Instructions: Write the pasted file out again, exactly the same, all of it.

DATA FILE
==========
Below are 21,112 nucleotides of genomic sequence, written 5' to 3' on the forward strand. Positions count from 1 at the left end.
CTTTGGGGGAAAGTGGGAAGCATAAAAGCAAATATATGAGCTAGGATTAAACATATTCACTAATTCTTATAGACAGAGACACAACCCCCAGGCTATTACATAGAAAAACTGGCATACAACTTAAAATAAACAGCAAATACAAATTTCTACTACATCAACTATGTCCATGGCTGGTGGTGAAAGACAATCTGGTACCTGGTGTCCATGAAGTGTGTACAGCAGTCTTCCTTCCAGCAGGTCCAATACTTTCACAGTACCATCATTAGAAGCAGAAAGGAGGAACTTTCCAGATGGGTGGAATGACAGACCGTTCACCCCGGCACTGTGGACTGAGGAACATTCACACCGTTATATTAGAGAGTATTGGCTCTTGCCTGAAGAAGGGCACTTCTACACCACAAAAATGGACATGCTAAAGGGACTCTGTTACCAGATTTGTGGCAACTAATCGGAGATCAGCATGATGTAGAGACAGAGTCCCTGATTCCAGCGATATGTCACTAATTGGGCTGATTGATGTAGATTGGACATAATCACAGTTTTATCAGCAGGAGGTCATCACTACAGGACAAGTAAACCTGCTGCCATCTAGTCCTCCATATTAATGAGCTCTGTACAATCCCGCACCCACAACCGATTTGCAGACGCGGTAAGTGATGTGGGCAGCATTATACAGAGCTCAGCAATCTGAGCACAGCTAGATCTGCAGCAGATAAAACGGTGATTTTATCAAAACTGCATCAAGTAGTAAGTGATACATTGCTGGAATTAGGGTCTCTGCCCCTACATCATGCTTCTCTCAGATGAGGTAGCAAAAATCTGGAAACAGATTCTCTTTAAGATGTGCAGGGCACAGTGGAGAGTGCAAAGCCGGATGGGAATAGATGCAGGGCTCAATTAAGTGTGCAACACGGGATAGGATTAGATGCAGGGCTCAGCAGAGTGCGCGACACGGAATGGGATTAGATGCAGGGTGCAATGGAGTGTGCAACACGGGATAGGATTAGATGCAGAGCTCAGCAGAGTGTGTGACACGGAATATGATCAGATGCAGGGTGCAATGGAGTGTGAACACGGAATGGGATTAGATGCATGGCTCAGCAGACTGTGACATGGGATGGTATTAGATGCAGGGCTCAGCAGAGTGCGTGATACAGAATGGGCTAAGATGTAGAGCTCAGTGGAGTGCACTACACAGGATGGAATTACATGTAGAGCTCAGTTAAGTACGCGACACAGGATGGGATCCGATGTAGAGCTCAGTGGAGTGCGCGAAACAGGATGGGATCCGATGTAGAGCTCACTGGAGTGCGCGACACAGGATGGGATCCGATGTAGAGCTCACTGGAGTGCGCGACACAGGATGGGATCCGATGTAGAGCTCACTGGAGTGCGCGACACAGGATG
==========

Below are 21,112 nucleotides of genomic sequence, written 5' to 3' on the forward strand. Positions count from 1 at the left end.
CTTTGGGGGAAAGTGGGAAGCATAAAAGCAAATATATGAGCTAGGATTAAACATATTCACTAATTCTTATAGACAGAGACACAACCCCCAGGCTATTACATAGAAAAACTGGCATACAACTTAAAATAAACAGCAAATACAAATTTCTACTACATCAACTATGTCCATGGCTGGTGGTGAAAGACAATCTGGTACCTGGTGTCCATGAAGTGTGTACAGCAGTCTTCCTTCCAGCAGGTCCAATACTTTCACAGTACCATCATTAGAAGCAGAAAGGAGGAACTTTCCAGATGGGTGGAATGACAGACCGTTCACCCCGGCACTGTGGACTGAGGAACATTCACACCGTTATATTAGAGAGTATTGGCTCTTGCCTGAAGAAGGGCACTTCTACACCACAAAAATGGACATGCTAAAGGGACTCTGTTACCAGATTTGTGGCAACTAATCGGAGATCAGCATGATGTAGAGACAGAGTCCCTGATTCCAGCGATATGTCACTAATTGGGCTGATTGATGTAGATTGGACATAATCACAGTTTTATCAGCAGGAGGTCATCACTACAGGACAAGTAAACCTGCTGCCATCTAGTCCTCCATATTAATGAGCTCTGTACAATCCCGCACCCACAACCGATTTGCAGACGCGGTAAGTGATGTGGGCAGCATTATACAGAGCTCAGCAATCTGAGCACAGCTAGATCTGCAGCAGATAAAACGGTGATTTTATCAAAACTGCATCAAGTAGTAAGTGATACATTGCTGGAATTAGGGTCTCTGCCCCTACATCATGCTTCTCTCAGATGAGGTAGCAAAAATCTGGAAACAGATTCTCTTTAAGATGTGCAGGGCACAGTGGAGAGTGCAAAGCCGGATGGGAATAGATGCAGGGCTCAATTAAGTGTGCAACACGGGATAGGATTAGATGCAGGGCTCAGCAGAGTGCGCGACACGGAATGGGATTAGATGCAGGGTGCAATGGAGTGTGCAACACGGGATAGGATTAGATGCAGAGCTCAGCAGAGTGTGTGACACGGAATATGATCAGATGCAGGGTGCAATGGAGTGTGAACACGGAATGGGATTAGATGCATGGCTCAGCAGACTGTGACATGGGATGGTATTAGATGCAGGGCTCAGCAGAGTGCGTGATACAGAATGGGCTAAGATGTAGAGCTCAGTGGAGTGCACTACACAGGATGGAATTACATGTAGAGCTCAGTTAAGTACGCGACACAGGATGGGATCCGATGTAGAGCTCAGTGGAGTGCGCGAAACAGGATGGGATCCGATGTAGAGCTCACTGGAGTGCGCGACACAGGATGGGATCCGATGTAGAGCTCACTGGAGTGCGCGACACAGGATGGGATCCGATGTAGAGCTCACTGGAGTGCGCGACACAGGATG